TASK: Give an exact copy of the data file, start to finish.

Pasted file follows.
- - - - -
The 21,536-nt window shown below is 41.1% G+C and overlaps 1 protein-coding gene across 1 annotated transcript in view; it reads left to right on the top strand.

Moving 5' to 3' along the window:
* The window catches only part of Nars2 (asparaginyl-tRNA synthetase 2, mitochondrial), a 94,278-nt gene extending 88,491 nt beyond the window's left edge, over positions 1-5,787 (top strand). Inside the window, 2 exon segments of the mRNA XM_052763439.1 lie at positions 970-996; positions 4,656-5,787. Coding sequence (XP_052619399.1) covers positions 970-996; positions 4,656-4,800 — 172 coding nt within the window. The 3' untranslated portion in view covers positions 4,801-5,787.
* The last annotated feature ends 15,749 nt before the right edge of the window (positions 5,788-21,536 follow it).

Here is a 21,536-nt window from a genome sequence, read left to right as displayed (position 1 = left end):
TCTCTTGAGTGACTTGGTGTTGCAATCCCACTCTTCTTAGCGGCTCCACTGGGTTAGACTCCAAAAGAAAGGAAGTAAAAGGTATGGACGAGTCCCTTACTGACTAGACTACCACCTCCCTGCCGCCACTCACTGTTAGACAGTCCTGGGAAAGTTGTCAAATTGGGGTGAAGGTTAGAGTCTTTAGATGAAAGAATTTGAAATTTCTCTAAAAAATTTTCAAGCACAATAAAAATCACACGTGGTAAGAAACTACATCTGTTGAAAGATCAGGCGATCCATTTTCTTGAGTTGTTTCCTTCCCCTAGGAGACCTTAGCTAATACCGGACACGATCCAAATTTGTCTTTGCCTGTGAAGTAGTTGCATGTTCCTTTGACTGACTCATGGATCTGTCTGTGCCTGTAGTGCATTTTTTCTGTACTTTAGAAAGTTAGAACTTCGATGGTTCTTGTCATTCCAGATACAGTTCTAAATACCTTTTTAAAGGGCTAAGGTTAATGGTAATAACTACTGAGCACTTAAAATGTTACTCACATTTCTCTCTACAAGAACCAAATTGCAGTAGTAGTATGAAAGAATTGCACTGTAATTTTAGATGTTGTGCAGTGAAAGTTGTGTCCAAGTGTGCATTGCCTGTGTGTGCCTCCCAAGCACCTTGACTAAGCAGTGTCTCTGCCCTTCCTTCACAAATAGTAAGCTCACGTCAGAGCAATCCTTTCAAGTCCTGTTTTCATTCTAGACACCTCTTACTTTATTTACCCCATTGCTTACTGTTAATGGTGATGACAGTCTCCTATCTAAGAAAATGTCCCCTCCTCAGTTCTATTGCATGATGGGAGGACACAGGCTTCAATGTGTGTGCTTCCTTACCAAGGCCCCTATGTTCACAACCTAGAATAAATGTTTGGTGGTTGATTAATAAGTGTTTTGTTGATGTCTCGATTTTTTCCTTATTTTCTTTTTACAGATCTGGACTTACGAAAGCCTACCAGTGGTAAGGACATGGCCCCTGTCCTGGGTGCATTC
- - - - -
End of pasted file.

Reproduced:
The 21,536-nt window shown below is 41.1% G+C and overlaps 1 protein-coding gene across 1 annotated transcript in view; it reads left to right on the top strand.

Moving 5' to 3' along the window:
* The window catches only part of Nars2 (asparaginyl-tRNA synthetase 2, mitochondrial), a 94,278-nt gene extending 88,491 nt beyond the window's left edge, over positions 1-5,787 (top strand). Inside the window, 2 exon segments of the mRNA XM_052763439.1 lie at positions 970-996; positions 4,656-5,787. Coding sequence (XP_052619399.1) covers positions 970-996; positions 4,656-4,800 — 172 coding nt within the window. The 3' untranslated portion in view covers positions 4,801-5,787.
* The last annotated feature ends 15,749 nt before the right edge of the window (positions 5,788-21,536 follow it).

Here is a 21,536-nt window from a genome sequence, read left to right as displayed (position 1 = left end):
TCTCTTGAGTGACTTGGTGTTGCAATCCCACTCTTCTTAGCGGCTCCACTGGGTTAGACTCCAAAAGAAAGGAAGTAAAAGGTATGGACGAGTCCCTTACTGACTAGACTACCACCTCCCTGCCGCCACTCACTGTTAGACAGTCCTGGGAAAGTTGTCAAATTGGGGTGAAGGTTAGAGTCTTTAGATGAAAGAATTTGAAATTTCTCTAAAAAATTTTCAAGCACAATAAAAATCACACGTGGTAAGAAACTACATCTGTTGAAAGATCAGGCGATCCATTTTCTTGAGTTGTTTCCTTCCCCTAGGAGACCTTAGCTAATACCGGACACGATCCAAATTTGTCTTTGCCTGTGAAGTAGTTGCATGTTCCTTTGACTGACTCATGGATCTGTCTGTGCCTGTAGTGCATTTTTTCTGTACTTTAGAAAGTTAGAACTTCGATGGTTCTTGTCATTCCAGATACAGTTCTAAATACCTTTTTAAAGGGCTAAGGTTAATGGTAATAACTACTGAGCACTTAAAATGTTACTCACATTTCTCTCTACAAGAACCAAATTGCAGTAGTAGTATGAAAGAATTGCACTGTAATTTTAGATGTTGTGCAGTGAAAGTTGTGTCCAAGTGTGCATTGCCTGTGTGTGCCTCCCAAGCACCTTGACTAAGCAGTGTCTCTGCCCTTCCTTCACAAATAGTAAGCTCACGTCAGAGCAATCCTTTCAAGTCCTGTTTTCATTCTAGACACCTCTTACTTTATTTACCCCATTGCTTACTGTTAATGGTGATGACAGTCTCCTATCTAAGAAAATGTCCCCTCCTCAGTTCTATTGCATGATGGGAGGACACAGGCTTCAATGTGTGTGCTTCCTTACCAAGGCCCCTATGTTCACAACCTAGAATAAATGTTTGGTGGTTGATTAATAAGTGTTTTGTTGATGTCTCGATTTTTTCCTTATTTTCTTTTTACAGATCTGGACTTACGAAAGCCTACCAGTGGTAAGGACATGGCCCCTGTCCTGGGTGCATTC